Auction Technology Blog

How to Quickly Create Auction Catalogs

superhero-534120_1920.jpgWhen it comes to auctions, time is always of the essence – auctioneers have a need for speed in all aspects of their business. This includes pre-auction preparations, when the auctioneer and their crew prepares, inventories, and photographs items for the auction catalog.

In the past, we have talked about making the cataloging process faster by using mobile cataloging tools and by creating pictures from videos. Today we will cover two other ways to speed up the lotting and tagging process: 1) Wait to set the sale order, and 2) catalog by picture.

Wait to Set the Sale Order

Auctioneers will typically order their auctions by lot number. For live onsite auctions, this makes a lot of sense. While setting up such a sale, the auctioneer and their staff will physically arrange the items in the most desirable order so that they can walk the crowd of bidders around during the sale. How the order is determined is largely up for debate, with some auctioneers insisting that the most valuable items be sold first while others suggest saving those items for the end in order to compel the bidders to stick around for the entire event. Regardless, the time and effort that goes into setting up items in the right order can be intense. Much of this can be avoided by selling online. There is typically little or no need to physically rearrange items for an online auction. Similarly, the sale order can be set independent of the lot numbers assigned to items, which allows the auctioneer and their staff to catalog the items in the field without even considering which items should be sold at which time. Instead they can focus on doing their job quickly and thoroughly.

Here’s a video demonstrating how simple it is to rearrange the sale order of an auction using AuctionMethod’s software for auction websites:

Setting the sale order from the comfort of an office chair is far preferable to having to move items around or jump around the auction location trying to get items placed in the right sale order. Here’s another way to speed up the cataloging process:

Catalog by Picture

Many auctioneers rightly believe that the purpose of photographing items is to create a highly marketable auction catalog. This is especially true when it comes to online marketing, where high-quality media content is king and bidders are relying on the auctioneer’s representation of the items being sold. However, the value of pictures is not limited to marketing. They can also save a tremendous amount of time in the field by reducing or eliminating the need to write comprehensive item descriptions. Not only is time in the field often limited by access, weather, and available labor, but the folks who are doing the setup work often do not have the expertise to properly describe the items being sold. Instead of relying on the setup crew to create the type of detailed descriptions that sell auction items, teach them to take better pictures. Doing so will allow qualified professionals to properly describe the items being sold without actually having to be present in the field for lotting and tagging. In this way, a picture can become worth more than a thousand words.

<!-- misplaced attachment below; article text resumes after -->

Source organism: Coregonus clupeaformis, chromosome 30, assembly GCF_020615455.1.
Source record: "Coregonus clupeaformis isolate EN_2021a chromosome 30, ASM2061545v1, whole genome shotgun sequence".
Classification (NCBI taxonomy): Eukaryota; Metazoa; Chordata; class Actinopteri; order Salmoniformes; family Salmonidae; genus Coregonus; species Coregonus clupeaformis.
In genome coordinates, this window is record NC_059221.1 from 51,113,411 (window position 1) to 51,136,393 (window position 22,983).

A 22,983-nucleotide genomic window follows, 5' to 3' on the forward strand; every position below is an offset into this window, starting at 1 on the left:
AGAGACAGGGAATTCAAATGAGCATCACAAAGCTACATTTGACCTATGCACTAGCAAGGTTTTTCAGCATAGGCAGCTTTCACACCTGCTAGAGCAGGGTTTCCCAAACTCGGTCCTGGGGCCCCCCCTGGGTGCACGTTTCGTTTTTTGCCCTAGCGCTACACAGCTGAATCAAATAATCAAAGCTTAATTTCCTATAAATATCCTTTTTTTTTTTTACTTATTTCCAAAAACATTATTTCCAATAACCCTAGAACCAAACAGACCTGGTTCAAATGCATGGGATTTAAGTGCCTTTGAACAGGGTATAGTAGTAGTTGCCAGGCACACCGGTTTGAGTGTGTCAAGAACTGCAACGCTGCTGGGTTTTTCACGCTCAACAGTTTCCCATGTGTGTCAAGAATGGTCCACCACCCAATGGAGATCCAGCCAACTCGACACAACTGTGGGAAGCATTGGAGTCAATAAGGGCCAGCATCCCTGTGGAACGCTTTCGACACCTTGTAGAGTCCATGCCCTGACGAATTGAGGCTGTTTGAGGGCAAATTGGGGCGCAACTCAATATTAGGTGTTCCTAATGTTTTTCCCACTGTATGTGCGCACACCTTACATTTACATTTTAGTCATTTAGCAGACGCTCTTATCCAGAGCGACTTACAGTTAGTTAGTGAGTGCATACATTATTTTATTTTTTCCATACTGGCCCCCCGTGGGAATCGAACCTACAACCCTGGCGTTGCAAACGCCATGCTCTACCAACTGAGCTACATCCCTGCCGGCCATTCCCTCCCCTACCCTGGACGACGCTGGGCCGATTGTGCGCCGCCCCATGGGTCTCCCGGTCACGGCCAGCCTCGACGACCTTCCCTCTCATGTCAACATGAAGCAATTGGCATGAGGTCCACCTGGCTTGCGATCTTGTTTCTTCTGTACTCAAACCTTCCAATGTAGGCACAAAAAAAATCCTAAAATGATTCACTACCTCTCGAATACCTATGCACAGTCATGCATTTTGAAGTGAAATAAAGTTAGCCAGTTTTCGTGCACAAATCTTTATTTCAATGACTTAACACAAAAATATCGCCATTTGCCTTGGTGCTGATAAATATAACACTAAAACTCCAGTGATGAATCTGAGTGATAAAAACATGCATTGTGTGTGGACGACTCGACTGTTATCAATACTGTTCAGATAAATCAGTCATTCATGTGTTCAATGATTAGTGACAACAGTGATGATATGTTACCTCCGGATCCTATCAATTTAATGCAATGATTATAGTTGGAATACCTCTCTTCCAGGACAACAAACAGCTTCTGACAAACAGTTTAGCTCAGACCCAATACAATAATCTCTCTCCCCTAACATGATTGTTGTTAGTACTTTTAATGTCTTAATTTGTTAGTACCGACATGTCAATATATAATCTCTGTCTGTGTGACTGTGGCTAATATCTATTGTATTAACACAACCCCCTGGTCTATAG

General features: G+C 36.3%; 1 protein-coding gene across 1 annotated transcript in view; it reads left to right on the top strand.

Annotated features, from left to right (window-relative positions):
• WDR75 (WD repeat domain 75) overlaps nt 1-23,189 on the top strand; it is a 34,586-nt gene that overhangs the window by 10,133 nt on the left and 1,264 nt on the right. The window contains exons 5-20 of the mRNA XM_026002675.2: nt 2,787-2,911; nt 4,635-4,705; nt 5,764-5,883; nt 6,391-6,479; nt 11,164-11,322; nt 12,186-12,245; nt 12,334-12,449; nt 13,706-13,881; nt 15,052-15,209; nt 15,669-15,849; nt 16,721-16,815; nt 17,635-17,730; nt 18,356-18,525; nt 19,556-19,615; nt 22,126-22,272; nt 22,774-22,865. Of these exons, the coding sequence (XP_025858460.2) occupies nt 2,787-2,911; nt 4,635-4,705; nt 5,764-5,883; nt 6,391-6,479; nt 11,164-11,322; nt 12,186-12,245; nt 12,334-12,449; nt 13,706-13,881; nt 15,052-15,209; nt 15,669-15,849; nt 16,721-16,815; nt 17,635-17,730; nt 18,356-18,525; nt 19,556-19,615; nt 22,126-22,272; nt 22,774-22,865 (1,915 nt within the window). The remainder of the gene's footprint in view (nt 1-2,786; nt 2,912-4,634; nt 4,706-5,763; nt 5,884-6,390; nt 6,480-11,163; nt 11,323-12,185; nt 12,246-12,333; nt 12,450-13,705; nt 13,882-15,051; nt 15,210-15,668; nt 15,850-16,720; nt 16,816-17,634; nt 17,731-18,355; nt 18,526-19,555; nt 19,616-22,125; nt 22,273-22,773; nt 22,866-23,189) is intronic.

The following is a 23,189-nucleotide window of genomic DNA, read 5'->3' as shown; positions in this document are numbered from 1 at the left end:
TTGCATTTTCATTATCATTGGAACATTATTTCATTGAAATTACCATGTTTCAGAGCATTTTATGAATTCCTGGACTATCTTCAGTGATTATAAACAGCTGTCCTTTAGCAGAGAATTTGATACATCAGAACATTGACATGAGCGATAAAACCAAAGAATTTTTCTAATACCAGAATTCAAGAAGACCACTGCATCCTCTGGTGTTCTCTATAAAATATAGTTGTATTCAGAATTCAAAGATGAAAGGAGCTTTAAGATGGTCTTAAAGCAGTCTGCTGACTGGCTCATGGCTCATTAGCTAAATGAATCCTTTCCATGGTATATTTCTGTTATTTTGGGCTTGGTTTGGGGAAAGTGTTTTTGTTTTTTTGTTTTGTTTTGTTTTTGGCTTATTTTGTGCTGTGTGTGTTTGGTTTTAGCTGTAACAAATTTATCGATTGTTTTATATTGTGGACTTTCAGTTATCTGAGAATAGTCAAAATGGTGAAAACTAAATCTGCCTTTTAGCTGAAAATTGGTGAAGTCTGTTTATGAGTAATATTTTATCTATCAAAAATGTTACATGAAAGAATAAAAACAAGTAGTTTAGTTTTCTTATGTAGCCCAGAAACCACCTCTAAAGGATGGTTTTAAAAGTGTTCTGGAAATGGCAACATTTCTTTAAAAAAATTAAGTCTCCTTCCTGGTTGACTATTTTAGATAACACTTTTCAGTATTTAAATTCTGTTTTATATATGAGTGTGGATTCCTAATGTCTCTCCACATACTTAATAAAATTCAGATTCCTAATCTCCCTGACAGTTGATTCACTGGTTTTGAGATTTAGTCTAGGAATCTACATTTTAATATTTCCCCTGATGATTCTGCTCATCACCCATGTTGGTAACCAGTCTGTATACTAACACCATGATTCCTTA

The photographer has two objectives when taking pictures of auction items:

  1. Create marketable photos. Start by taking the lead photo. This will be the first picture that your bidders will see, so it is important that it be well-composed. Follow this by taking many more pictures from ever possible angle.
  2. Document the details.  Take pictures of all identifying details, such as brands, logos, models, license plates, VIN and serial numbers, odometer/hour readings, all markings, measurements, closeups of critical components, along with any and all defects observed. The goal is to convey information, so it is more important to clearly focus on the details than trying to create a pretty picture. More is better. The very last photo should be a closeup picture of the lot number.

After meeting these objectives, the field workers upload their images to the website, where information from the pictures is transcribed and quality item descriptions can be created. Here’s a brief video demonstration:

I’d love to hear your tips and tricks for saving time while setting up or managing your auctions. Leave your thoughts in the comments.